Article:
Some Minsk sculptures are truly inspiring — bringing ease to the heart. One of them is found in the Isle of Tears, near the Troitsky Suburb. A memorial has been unveiled here to honour the memory of Soviet soldiers who were killed in Afghanistan. A crying angel is in its heart; he is mourning over the men whom he failed to save. Minskers have invented one more mission for the angel — newly wedded couples come to him with a request for their future sons not to take part in any war.
One of the freshest city legends is connected to a sculpture by the Belarusian State Economic University: a bronze student dressed in 16th century clothes holds a book and a roll in his hands. When the sculptor, Pavel Luk, was assembling the figurine, students who were passing by asked him as jokingly whether this ‘student’ helps people pass their exams successfully. The author then answered that it was up to youngsters to decide what part of his sculpture should be rubbed to get luck. Since then, students ask the bronze man for help.
Animals are also addressed for help. A monument to the beaver has been installed in Bobruisk, close to the local market. The bronze sculpture features a 2m beaver, dressed in a frock and a hat. Local residents believe that the one who touches the beaver’s nose or watch chain would obtain luck and wealth.
A bronze figurine of Shura Balaganov, the legendary son of Lieutenant Shmidt, a character of the popular Golden Calf novel by Soviet writers Ilf and Petrov, has been erected, not accidentally, in Bobruisk. The lieutenant’s children were legendary swindlers of the 1920s. As the novel reads, in early spring of 1928, these ‘children’ gathered for a conference to divide the territory of their ‘business’. A dispute broke out which Petrov and Ilf described as follows: ‘Remote eastern regions, sunk in sands, enjoyed a bad reputation. They were accused of being unfamiliar with Lieutenant Shmidt. “We are not fools!” shrieked Panikovsky. “Give me the Central Russian Uplands and I’ll then sing the convention.” Balaganov exclaimed, “What are you talking about? o you really want the whole uplands? What about Melitopol or Bobrusik then?” As Bobruisk was mentioned, all those present groaned: they were ready to move to Bobruisk immediately. The city was viewed as a wonderful, highly cultural place’. As a gratitude to such compliments, sculptor Yaroslav Borodin cast a bronze Balaganov for the city. It now stands on the junction of Pushkin and Proletarskaya streets.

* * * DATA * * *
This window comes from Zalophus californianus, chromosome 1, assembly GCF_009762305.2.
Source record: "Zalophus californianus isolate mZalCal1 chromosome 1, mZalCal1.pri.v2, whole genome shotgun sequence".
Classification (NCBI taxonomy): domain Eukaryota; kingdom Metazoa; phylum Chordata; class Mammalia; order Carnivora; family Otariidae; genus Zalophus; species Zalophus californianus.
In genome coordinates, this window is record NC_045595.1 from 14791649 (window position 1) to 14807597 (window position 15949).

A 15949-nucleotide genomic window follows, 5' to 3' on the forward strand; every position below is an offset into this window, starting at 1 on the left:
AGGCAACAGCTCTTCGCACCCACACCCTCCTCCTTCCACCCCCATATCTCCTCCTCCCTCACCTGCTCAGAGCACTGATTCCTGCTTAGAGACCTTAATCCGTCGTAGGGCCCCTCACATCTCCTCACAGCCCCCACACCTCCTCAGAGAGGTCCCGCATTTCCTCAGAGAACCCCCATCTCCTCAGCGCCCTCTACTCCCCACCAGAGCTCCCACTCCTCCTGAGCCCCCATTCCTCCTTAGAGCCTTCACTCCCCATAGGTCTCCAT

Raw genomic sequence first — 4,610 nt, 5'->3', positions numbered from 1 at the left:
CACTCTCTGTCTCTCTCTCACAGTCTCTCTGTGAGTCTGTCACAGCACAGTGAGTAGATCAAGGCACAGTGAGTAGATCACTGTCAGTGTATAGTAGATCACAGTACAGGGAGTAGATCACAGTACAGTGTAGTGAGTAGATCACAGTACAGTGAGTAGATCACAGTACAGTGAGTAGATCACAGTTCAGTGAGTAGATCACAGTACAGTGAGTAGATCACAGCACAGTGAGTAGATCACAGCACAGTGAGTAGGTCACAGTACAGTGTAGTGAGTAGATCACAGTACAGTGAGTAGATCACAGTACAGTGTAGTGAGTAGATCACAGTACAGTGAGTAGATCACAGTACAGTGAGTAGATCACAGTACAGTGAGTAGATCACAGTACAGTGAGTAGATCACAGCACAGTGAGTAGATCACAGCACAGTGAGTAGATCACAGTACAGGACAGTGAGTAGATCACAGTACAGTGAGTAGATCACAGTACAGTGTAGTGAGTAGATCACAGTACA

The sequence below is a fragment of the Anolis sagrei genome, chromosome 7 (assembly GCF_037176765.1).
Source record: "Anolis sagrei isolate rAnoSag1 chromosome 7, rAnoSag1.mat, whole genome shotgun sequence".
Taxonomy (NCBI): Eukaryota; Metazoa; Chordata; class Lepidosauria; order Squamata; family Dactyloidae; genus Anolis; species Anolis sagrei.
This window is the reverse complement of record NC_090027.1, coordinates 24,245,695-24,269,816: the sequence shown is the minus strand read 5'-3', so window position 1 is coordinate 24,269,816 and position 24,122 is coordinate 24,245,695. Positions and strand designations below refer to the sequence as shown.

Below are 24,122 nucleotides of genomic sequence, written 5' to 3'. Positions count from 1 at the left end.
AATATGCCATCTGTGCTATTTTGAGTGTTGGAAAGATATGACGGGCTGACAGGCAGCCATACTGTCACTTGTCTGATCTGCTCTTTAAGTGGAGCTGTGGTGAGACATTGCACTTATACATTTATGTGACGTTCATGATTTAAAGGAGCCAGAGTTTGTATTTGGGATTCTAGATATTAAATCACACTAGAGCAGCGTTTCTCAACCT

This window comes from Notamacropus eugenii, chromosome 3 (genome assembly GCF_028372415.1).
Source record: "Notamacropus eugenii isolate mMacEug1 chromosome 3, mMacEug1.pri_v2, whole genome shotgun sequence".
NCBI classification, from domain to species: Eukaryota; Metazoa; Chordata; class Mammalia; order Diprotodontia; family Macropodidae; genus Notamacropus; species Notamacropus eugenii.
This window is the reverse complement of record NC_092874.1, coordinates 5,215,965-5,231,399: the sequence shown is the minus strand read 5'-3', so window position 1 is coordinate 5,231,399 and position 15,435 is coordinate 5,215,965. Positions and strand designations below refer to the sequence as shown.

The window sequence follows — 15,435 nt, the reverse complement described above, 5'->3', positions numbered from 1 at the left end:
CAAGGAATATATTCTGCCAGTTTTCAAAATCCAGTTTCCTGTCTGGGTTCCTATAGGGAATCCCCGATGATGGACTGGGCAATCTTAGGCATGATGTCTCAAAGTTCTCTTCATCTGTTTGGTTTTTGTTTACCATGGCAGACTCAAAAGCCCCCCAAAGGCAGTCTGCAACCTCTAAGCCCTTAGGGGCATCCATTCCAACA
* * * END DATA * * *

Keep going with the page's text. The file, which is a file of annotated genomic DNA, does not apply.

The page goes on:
Really, there are many different monuments. Shklov honours… are you ready for this? …a cucumber! The vegetable, dressed in a jacket and bow-tie, has become the city’s symbol and a legend now actively circulates across the city. Money will come to those who rub the cucumber pouch.
A monument to the sparrow in Baranovichi is a symbol of patriotism. An inscription on its pedestal reads: ‘No remote lands but the Motherland attract a bird of passage’. All Belarusian monuments — including the truly ridiculous — aim to promote the country’s image, irrespective of what they are devoted to. These promote the country’s unique culture, its hospitable people and national humour, all of which are important to progress. New monuments will continue to be erected and, in the course of time, seemingly insignificant things will turn into a beautiful tradition.
By Viktar Korbut